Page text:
Without merit also is defendant's contention that the court erred in giving certain instructions submitted by the State, and in refusing to submit to the jury several instructions tendered on defendant's behalf.

Defendant urges as a further ground for reversal that the court was without jurisdiction, since the statutes for interchange of judges under which authority the county judge of Piatt County presided in the circuit court of Macon County, violate section 29 of article VI of the constitution.

The controverted statutes in substance authorize the interchange of county and probate judges with each other and with judges of the circuit, superior, town and village and municipal courts of the State; and the relevant constitutional provision requires that all laws relating to courts shall be general and uniform in operation, and that the organization, jurisdiction, powers, proceedings and practice of all the courts of the same class or grade, so far as regulated by law, shall be uniform.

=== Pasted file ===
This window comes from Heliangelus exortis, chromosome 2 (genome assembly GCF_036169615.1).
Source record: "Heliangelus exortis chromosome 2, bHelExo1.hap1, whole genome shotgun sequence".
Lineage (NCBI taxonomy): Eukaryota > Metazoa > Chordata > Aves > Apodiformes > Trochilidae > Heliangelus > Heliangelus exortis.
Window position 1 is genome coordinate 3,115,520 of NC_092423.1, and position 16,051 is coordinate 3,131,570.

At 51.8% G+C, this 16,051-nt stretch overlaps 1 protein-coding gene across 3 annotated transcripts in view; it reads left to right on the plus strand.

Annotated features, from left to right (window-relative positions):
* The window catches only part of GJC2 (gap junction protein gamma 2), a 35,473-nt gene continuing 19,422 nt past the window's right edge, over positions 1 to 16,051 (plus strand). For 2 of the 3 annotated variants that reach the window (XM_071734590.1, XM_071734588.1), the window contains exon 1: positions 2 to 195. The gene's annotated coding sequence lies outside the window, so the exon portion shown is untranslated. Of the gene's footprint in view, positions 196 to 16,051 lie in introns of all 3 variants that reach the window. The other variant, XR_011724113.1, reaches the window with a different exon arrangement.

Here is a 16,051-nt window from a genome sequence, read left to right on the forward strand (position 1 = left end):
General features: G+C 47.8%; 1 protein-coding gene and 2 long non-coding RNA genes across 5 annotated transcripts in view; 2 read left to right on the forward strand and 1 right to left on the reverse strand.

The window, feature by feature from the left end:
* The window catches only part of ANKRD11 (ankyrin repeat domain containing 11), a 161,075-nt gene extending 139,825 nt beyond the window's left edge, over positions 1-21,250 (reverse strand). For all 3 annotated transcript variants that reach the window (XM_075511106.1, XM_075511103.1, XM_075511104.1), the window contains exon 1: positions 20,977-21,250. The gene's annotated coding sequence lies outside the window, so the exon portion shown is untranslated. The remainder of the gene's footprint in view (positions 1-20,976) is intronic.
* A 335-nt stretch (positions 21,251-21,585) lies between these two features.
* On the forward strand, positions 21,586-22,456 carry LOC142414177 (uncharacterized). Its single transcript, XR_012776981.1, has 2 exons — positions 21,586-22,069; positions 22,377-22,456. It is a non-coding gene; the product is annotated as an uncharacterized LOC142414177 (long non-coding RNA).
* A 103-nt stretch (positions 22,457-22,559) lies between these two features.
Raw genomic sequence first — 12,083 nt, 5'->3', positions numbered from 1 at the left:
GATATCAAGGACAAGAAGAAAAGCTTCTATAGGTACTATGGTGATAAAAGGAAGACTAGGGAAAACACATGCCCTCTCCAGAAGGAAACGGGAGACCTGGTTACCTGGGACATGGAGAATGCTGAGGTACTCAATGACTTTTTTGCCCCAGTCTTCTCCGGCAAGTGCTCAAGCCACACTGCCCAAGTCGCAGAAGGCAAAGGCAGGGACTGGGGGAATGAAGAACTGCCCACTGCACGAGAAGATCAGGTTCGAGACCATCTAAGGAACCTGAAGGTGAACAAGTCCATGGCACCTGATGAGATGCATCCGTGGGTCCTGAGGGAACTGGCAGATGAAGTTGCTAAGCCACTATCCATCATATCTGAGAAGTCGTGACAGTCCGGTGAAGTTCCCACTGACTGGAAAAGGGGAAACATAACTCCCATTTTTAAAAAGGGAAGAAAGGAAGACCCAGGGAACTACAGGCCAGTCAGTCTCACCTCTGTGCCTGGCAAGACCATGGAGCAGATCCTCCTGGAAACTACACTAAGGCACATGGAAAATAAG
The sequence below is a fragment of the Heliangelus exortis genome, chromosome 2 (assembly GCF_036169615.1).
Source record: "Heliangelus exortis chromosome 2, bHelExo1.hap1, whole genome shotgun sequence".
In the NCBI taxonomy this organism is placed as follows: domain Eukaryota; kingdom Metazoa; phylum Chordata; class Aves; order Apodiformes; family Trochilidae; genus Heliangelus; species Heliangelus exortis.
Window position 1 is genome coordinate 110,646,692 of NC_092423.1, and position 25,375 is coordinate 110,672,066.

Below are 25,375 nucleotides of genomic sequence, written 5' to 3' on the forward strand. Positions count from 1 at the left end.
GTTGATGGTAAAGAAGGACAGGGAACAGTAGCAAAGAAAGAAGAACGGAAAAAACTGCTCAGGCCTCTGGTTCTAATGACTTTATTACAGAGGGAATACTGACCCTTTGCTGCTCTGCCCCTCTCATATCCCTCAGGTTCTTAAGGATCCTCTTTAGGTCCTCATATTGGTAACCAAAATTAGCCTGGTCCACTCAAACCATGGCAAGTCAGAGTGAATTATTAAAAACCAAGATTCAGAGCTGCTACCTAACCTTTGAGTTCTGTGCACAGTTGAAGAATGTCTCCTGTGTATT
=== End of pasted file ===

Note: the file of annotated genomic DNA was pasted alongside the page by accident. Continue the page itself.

The practice of the interchange of judges between trial courts of record is by no means new or novel, either in Illinois or in other jurisdictions. It is authorized in the interest of the expedient disposition of litigation in practically every jurisdiction (30 Am. Jur. 745; 48 C.J.S. 1027), either pursuant to constitutional or statutory authorization, or both. Minn. Const. art 6, § 5; Fla. Const. art. 5, § 2; N.Y. Const. art 6, § 14a, 15a; Wis. Const. art. 7, § 11; Wis. Stats. § 252.13; Ark. Const. art. 7, § 22; Mo. Const. art. 5, § 15; Va. Const. § 97; Pa. Stats., Title 17, § 226, 225; Mich. Comp., Laws 1948, § 607.5; N.J. Stats. 2A 6-11; West Va. Stats. 5204; New Hamp. Stats. 491:3; Tenn. Stats. 17.207, 209, 220.